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CGS’ Ekbal on I’m a Scientist Get Me Out of Here!

CGS’s Ekbal Hussain is taking part in “I’m a Scientist, Get me Out of Here!”

This is a fantastic outreach event where young school students (7-11 years old in Ekbal’s group) fire questions at a group of scientists who try their best to answer them.

Check out Ekbal’s profile at the link below and read some of the answers to his questions!

http://bariumj14.imascientist.org.uk/profile/ekbalhussain/

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Natural hazards education in the Himalayas

Natural hazards education in the Himalayas

It’s a big month as the Geology for Global Development team embark on a major natural hazards education and sustainable development project in the Himalayas.

The project (part of a broader sustainable development project in the Himalayas) will be aiming to:

  1. Share our knowledge and expertise,
  2. Learn from others about aspects of best practice in both understanding science and understanding culture and social development,
  3. Identify practical skills development opportunities for students in the UK.

CGS academics are also involved with this project. Professor Tim Wright will be giving a keynote lecture at the conference in India later next week and Ekbal Hussain has contributed to a booklet that will be used to teach school children about natural hazards in the Himalaya region (above image).

Read more about the project here:
http://blogs.egu.eu/gfgd/2014/06/09/gfgd-in-the-himalaya-1-project-overview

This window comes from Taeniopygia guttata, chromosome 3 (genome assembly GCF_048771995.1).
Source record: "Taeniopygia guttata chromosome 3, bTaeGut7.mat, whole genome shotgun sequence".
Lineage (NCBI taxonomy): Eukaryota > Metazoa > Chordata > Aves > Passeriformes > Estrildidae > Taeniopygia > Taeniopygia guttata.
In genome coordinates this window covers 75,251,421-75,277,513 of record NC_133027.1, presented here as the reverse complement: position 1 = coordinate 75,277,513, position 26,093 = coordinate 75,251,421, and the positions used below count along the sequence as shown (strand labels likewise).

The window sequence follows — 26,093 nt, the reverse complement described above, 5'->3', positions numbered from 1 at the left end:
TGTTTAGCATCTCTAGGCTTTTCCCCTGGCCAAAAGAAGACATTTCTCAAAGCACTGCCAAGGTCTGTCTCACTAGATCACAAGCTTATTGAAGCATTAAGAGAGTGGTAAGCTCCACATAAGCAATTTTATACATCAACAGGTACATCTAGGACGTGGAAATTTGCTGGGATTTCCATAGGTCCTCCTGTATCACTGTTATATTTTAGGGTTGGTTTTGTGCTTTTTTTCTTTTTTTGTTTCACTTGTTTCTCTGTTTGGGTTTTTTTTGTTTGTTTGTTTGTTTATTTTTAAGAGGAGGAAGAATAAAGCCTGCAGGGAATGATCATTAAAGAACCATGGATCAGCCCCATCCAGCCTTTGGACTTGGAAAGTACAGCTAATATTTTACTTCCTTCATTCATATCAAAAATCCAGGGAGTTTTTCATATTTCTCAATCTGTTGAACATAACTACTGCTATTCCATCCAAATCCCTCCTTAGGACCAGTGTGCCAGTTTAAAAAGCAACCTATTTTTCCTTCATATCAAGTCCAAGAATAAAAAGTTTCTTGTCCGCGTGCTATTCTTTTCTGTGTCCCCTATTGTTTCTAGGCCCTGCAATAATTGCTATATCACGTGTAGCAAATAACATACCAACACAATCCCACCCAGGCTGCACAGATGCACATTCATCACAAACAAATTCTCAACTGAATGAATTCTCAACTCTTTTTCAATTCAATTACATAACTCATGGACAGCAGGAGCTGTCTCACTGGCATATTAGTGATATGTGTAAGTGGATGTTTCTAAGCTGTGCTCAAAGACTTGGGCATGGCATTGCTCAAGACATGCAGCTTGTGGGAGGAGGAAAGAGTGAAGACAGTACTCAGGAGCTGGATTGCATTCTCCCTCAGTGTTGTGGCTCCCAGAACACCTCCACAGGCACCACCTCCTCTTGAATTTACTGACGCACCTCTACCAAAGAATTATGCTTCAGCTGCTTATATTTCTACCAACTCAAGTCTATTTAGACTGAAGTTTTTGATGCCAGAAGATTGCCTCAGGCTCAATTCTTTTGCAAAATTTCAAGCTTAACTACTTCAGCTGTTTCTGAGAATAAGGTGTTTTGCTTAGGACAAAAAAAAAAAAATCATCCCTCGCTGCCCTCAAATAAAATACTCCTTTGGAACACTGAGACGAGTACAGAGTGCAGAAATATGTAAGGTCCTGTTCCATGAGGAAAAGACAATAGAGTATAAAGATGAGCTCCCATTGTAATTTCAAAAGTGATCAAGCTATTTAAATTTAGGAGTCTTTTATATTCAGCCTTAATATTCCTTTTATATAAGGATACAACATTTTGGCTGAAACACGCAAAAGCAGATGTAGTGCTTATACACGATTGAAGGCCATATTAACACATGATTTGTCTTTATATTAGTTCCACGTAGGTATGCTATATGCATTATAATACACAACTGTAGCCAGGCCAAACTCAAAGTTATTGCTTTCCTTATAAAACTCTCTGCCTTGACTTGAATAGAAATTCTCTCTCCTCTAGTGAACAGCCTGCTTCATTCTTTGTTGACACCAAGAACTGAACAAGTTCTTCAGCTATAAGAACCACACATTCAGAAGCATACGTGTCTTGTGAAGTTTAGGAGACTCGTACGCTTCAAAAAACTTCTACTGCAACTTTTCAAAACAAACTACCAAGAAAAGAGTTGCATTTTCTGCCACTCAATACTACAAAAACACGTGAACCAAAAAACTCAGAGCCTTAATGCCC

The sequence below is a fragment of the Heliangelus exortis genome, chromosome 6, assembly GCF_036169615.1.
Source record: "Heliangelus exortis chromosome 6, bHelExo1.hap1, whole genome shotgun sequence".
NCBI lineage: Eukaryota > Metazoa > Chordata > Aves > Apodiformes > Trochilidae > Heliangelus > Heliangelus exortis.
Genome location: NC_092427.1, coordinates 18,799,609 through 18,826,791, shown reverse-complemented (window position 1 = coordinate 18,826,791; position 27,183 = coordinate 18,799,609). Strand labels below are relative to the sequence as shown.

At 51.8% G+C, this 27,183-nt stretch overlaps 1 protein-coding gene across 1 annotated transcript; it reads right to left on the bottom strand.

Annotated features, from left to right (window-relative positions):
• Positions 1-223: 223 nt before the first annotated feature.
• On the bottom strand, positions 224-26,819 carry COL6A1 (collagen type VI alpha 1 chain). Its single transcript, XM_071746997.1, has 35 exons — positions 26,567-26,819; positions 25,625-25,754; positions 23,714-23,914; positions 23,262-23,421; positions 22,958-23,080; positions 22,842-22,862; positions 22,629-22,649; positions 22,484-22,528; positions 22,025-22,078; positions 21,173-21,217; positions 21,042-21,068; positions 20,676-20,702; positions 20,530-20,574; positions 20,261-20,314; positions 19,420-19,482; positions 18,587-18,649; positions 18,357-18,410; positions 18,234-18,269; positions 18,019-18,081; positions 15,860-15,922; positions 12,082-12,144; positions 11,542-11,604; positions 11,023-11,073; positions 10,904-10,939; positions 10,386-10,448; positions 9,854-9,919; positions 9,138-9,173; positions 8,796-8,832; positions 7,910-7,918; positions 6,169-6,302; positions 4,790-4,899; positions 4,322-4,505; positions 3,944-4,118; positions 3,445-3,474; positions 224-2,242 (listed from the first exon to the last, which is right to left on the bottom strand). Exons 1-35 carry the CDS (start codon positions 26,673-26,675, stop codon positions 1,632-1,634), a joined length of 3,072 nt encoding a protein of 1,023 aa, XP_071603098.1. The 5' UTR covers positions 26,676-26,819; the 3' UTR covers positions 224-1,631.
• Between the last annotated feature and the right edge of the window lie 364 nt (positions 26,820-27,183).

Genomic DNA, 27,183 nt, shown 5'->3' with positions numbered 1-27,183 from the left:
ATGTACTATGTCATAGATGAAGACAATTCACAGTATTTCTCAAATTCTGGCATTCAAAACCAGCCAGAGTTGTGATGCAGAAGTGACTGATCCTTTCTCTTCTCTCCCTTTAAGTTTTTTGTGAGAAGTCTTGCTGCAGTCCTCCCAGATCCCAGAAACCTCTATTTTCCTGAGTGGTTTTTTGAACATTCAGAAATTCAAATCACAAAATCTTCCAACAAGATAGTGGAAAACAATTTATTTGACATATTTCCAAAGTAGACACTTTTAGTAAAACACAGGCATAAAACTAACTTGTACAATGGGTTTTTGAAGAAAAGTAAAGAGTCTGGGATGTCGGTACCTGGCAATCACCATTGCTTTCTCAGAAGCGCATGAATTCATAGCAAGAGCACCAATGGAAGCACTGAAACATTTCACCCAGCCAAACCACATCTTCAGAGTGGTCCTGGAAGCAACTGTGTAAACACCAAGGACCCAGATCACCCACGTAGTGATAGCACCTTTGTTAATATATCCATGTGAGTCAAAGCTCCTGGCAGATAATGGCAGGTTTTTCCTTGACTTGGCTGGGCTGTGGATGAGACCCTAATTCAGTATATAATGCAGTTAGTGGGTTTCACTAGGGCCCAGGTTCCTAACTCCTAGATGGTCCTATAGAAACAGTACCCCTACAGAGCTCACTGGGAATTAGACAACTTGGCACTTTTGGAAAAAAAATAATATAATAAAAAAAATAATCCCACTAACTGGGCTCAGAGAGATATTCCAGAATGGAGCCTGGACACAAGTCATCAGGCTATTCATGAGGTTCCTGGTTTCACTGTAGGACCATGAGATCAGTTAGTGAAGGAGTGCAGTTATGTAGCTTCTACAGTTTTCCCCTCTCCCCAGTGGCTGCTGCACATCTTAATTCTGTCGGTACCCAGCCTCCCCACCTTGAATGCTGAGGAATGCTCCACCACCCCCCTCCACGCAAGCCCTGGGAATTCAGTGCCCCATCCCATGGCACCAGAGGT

Ekbal

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Half of the United States in the grip of droughts

Half of the United States in the grip of droughts

The central plains and the American Southwest have been experiencing persistent drought conditions for the past several years. However, recent analysis of satellite images acquired by NASA (figure above) show that, as of May 6th 2014, even larger parts of the U.S. are experiencing drought conditions. Nearly 15 percent of the country is in the grip of extreme droughts.

The entire state of California is in some level of drought, with the period between the last twelve months the driest since records began in 1885. The impact of drought on California’s farms, forests, and wild lands has been widespread. At least 54 percent of the nation’s wheat crop is affected by some level of drought, as is 30 percent of corn and 48 percent of cattle.

The financial and sociological burden of the drought on the country as a whole will only increase as drought conditions persist.

Ekbal

More information:
[1] http://earthobservatory.nasa.gov/IOTD/view.php?id=83650&src=fb
[2] http://earthobservatory.nasa.gov/IOTD/view.php?id=83124
[3] http://earthobservatory.nasa.gov/IOTD/view.php?id=79316

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How do the recent earthquakes affect the seismic threat to Mexico City?

What do the recent Mexico earthquakes mean for the seismic threat to Mexico City?